• Mandated that each post review consular management practices and utilized the results in developing and transmitting a series of cables providing standard operating procedures (SOP) to the field to standardize consular practices worldwide.
• Broadened cooperation with the Bureau of Diplomatic Security (DS), creating a vulnerability assessment unit in CA to alert us to possible malfeasance trends through statistical analysis.
• Organized Consular Management Assistance Teams (CMATs) to visit, assess, and provide guidance to posts in strengthening consular management practices.
• Continued to expand entries to our Foreign Lost and Stolen Passport Database and expanded electronic sharing of this information with U.S. ports of entry.
• Deployed the new, tamper-resistant Lincoln visa worldwide to prevent alteration and duplication.
• Increased datasharing with the intel and law enforcement community.
• Automated crosschecking of new derogatory information (i.e. lookout list entries) against records of previously issued visas.
• Broadened the definition of terrorism for visa denial purposes.
• Added more interagency security checks for counter-terrorism purposes known as “Visas Condor”.
• Implemented a new supplemental visa application form of all men ages 16 to 45 from every country in the world.
• Engaged in ongoing discussions with Mexico and Canada about greater cooperation on immigration, security, and visa issues.
• Closed a loophole that allowed certain non-immigrant aliens to re-enter the U.S. with an expired visa.
• Issued a proposed rule in the Federal Register for the elimination of the crew list visa.
• Improved the system for exchanging background check data with the FBI.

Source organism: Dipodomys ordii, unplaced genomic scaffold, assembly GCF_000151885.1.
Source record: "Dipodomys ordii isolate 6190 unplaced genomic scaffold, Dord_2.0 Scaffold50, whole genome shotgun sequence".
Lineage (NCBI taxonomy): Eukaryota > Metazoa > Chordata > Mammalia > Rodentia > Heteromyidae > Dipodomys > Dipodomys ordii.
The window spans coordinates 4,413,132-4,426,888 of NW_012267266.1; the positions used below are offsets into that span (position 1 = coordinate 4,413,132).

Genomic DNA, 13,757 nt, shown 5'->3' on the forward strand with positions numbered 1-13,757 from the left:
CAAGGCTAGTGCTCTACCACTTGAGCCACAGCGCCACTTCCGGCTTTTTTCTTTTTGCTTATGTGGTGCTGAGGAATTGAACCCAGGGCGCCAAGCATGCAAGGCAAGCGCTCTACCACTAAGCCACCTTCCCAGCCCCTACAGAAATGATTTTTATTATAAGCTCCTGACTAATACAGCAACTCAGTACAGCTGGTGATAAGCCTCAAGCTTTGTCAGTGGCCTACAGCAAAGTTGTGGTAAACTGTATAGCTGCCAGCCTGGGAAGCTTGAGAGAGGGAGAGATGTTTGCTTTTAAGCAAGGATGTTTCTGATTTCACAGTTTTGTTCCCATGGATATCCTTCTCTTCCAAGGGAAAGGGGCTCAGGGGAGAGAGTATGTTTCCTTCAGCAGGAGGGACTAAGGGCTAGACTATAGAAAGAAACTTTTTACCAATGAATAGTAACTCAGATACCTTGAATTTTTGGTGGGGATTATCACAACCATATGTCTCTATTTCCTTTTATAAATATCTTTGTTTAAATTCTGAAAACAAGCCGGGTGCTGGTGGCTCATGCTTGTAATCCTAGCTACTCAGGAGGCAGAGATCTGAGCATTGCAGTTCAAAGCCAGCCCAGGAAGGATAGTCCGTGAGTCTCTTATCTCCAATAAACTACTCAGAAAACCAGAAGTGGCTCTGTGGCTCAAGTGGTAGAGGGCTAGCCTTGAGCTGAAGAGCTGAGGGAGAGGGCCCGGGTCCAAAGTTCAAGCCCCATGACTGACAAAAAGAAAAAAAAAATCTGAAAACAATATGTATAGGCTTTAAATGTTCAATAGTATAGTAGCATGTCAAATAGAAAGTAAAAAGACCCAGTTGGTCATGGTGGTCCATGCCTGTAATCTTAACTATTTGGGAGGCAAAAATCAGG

• Implemented a training program for consular officers to better understand the CLASS system, especially linguistically-based namecheck returns, and expanded intranet resources to assist officers in reading entry/exit cachets in Arabic or Persian script.
• Deployed the latest Nonimmigrant Visa (NIV) software release incorporating enhanced data collection and improved scanning features to help with security-related tasks.
• Developed a more secure way of canceling machine-readable visas to deter “visa washing.”
• Released an update of the NIV software, which incorporates imaging of serious visa refusals into the CCD.
• Provided the National Institute of Standards and Technology with over a million photographs of visa applicants for use in their facial recognition evaluation tests and continued work on biometric identifier standards and electronic systems.
• Approved an Entry-Exit Project Charter, drafted jointly with INS, Customs, and DOT, that sets the parameters for an automated system to record the arrivals, departures, and stay activities of individuals coming to and leaving the U.S.
• Commenced programs to increase document fraud training for Diplomatic Security agents, and with SSA to improve document fraud training for SSA special investigators.
• Compiled a “Law Enforcement Package” that Diplomatic Security field offices, Passport Agencies, or other DOS offices may provide to state and local law enforcement contacts or to banks or other businesses requesting general guidance on assessing U.S. visas and passports as identity documents.
• Launched the Interim Student and Exchange Authentication System, which provided for the electronic verification of foreign students and exchange visitors applying to enter the U.S. 329,831 records were entered into ISEAS from 6,720 organizations before it sunset on March 31, 2003, with the advent of the DHS Student and Exchange Visitor Information System (SEVIS).
• Began participation in the European Union fraudulent documents working group, sharing information on smuggling trends, fraud patterns and document fixers.
• Launched a facial recognition pilot in April 2003 for nonimmigrant visas.
• Developed global standards for passport issuance security, which were adopted by the G 8 countries.
• Began working with DHS to institute a prevent-departure system to assist in preventing an alien parent or alien child from leaving the country when international child abduction is suspected.